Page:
Foodservice faces fresh allergen uncertainty

Experts are split over a requirement for out-of-home businesses to provide written allergen information for non-prepacked foods. Nick Hughes reports.

At a time when the political wind is blowing in the direction of deregulation, allergen policy has been facing into the breeze. When the teenager Natasha Ednan-Laperouse died from an allergic reaction to a Pret a Manger baguette in 2016 it took a little over five years, amid determined campaigning by her family, before ‘Natasha’s Law’ came into force in October 2021 – the law requiring businesses selling prepacked foods for direct sale to provide a full ingredient list including allergens.

Regulators now find themselves under growing pressure to strengthen requirements for how written allergen information is provided for non-prepacked foods, which include those sold loose in restaurants, takeaways and other out-of-home settings.

Earlier this month, the Food Standards Agency (FSA) leadership team proposed in a board paper that new legislative measures should not be pursued for non-prepacked foods in favour of a guidance and training-led approach. But the stance prompted criticism from campaigners and caused disagreement among the FSA’s own board members, some of whom felt the agency was favouring businesses – who would face significant administrative burdens from new legal requirements – over the public. The upshot for foodservice operators is that – for now at least – the potential for new laws on allergen information remains firmly on the table.

So what else is on the allergen agenda that could impact foodservice operators?

PAL priority

The FSA is three years into a programme on food hypersensitivity which began with work to implement Natasha’s Law (a formal evaluation of its implementation is planned for later this year). For the next phase of the programme, the agency has made it a priority to improve allergen management and information to consumers in out-of-home settings, specifically for the type of non-prepacked foods typically sold in restaurants, takeaways and other hospitality venues.

One area in which the agency is keen to take decisive action is on precautionary allergen labelling (PAL) or ‘may contain’ advice, which research shows is a particular frustration for people with food hypersensitivity. The FSA recently ran a consumer perception study on PAL which found that in general people judge it as legal “cover” for the business in the case of accidental consumer harm rather than a beneficial communications tool. Use of PAL was widely judged to be confusing and vague while some people were not even aware that it served to communicate cross-contamination risk.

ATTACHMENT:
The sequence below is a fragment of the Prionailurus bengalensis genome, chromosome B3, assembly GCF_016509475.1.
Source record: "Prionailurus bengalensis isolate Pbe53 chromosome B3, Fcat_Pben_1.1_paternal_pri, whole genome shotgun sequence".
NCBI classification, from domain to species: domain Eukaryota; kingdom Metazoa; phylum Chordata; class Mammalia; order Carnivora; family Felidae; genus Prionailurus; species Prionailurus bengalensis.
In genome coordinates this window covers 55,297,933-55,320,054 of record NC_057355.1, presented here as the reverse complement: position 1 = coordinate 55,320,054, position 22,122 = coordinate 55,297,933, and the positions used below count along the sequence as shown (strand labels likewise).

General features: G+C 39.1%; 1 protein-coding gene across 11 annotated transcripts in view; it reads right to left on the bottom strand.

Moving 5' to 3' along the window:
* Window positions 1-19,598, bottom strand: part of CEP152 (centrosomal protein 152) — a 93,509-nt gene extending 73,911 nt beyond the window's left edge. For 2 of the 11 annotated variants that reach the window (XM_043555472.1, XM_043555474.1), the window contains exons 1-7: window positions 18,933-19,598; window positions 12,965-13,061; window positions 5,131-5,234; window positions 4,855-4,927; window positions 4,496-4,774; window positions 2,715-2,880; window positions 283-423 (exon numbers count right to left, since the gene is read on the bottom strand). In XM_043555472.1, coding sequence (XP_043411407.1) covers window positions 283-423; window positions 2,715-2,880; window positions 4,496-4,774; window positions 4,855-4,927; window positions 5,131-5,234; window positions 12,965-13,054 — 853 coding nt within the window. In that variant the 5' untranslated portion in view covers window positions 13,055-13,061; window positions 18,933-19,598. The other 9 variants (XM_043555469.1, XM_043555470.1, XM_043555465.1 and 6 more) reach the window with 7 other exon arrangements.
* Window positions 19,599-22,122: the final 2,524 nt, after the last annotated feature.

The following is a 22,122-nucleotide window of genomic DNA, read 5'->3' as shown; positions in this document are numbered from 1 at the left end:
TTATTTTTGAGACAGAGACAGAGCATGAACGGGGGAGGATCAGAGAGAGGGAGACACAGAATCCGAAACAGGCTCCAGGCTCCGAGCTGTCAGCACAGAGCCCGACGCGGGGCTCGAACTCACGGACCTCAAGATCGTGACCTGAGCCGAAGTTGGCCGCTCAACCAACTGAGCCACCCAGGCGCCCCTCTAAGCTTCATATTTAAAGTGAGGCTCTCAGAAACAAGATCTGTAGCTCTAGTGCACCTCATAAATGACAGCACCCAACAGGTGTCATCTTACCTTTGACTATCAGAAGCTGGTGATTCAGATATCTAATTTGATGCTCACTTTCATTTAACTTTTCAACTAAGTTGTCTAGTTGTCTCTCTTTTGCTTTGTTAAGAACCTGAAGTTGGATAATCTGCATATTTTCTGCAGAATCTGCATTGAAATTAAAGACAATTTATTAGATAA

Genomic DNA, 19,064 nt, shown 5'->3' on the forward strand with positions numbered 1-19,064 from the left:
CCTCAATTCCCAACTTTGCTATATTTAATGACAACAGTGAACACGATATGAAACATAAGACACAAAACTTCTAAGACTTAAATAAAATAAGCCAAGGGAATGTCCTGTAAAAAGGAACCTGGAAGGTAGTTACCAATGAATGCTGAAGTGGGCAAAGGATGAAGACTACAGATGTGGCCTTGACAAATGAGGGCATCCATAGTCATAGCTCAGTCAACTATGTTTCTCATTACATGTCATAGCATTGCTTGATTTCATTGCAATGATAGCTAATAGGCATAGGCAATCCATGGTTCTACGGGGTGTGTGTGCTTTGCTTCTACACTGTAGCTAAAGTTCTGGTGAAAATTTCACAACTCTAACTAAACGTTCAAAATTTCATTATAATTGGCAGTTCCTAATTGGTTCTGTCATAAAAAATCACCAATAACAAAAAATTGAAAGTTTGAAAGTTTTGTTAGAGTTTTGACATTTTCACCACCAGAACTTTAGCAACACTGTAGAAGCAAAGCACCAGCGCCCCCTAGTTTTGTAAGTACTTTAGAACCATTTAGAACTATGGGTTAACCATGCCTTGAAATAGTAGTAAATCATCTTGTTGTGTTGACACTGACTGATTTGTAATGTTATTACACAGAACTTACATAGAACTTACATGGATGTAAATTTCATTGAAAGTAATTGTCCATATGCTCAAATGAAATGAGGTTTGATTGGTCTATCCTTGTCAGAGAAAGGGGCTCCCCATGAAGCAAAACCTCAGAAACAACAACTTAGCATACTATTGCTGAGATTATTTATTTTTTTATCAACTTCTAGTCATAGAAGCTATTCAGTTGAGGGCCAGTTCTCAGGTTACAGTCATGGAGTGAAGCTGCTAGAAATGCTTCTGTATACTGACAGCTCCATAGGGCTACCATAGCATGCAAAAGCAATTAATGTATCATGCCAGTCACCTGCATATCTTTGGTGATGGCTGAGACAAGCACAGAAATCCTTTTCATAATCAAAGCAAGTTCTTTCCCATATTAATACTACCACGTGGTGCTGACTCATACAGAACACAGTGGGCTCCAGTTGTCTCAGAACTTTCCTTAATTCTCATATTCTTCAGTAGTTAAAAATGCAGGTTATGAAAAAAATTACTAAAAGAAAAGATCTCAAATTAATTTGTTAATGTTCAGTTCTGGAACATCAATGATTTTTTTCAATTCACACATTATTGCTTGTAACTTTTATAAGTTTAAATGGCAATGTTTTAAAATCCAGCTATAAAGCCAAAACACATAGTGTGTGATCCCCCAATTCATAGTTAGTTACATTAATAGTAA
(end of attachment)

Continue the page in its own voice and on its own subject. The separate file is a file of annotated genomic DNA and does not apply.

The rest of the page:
The FSA has revealed plans to work towards a standardised system for applying a precautionary allergen label to prepacked food products. It also wants to improve cross-contact risk management and communication by businesses selling non-prepacked foods by giving them advice on the conversations they should be having with people with food hypersensitivities; the information they should provide on allergen cross-contact; and the risk management steps they could take to further control or remove the risk.


Looking beyond PAL, a number of options to improve allergen information and communication for non-prepacked foods have recently been stress tested by the FSA and rejected. These include a proposal for a new food allergy safety rating scheme similar to the ‘scores on the doors’ food hygiene rating scheme which the agency concluded was unlikely to be effective. Although a sticker on the door may increase overall confidence of people with food hypersensitivity in a food business, the FSA said its own evidence indicated that people would still need to carry out their own personal checks on a business before deciding whether to eat there.

A central reporting tool for the public to report “near miss” allergic reactions directly to the FSA has also been passed over for the time being. The FSA carried out a proof of concept test of such a tool for four months from November last year which highlighted potential issues with data validity and questions over how consumer awareness and motivation to use the tool could be sustained over the long term. Instead, the FSA is looking into the viability of establishing a regular food hypersensitivity survey to capture the required information.